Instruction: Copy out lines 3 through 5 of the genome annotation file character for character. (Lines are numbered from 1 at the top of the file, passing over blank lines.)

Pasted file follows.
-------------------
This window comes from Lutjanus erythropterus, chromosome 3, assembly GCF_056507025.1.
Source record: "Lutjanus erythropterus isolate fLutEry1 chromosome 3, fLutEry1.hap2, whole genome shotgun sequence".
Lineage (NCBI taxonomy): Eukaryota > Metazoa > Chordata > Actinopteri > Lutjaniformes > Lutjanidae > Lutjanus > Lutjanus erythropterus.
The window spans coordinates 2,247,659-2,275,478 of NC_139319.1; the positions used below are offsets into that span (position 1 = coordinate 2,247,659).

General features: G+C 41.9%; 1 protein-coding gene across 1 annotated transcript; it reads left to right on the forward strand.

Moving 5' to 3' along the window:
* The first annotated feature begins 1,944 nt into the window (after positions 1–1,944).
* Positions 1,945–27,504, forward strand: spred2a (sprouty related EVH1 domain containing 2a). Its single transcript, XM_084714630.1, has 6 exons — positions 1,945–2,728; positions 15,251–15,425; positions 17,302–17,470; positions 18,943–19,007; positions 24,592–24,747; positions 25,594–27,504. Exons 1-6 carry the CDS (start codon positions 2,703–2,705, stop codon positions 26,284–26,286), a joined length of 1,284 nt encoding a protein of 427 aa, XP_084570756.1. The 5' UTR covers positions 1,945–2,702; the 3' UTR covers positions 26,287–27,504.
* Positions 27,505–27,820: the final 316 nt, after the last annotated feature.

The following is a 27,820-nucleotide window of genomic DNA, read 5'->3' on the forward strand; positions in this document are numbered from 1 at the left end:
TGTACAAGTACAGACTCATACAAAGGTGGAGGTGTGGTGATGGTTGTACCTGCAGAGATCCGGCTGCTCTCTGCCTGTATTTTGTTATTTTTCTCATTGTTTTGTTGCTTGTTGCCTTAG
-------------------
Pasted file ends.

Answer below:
Lineage (NCBI taxonomy): Eukaryota > Metazoa > Chordata > Actinopteri > Lutjaniformes > Lutjanidae > Lutjanus > Lutjanus erythropterus.
The window spans coordinates 2,247,659-2,275,478 of NC_139319.1; the positions used below are offsets into that span (position 1 = coordinate 2,247,659).

General features: G+C 41.9%; 1 protein-coding gene across 1 annotated transcript; it reads left to right on the forward strand.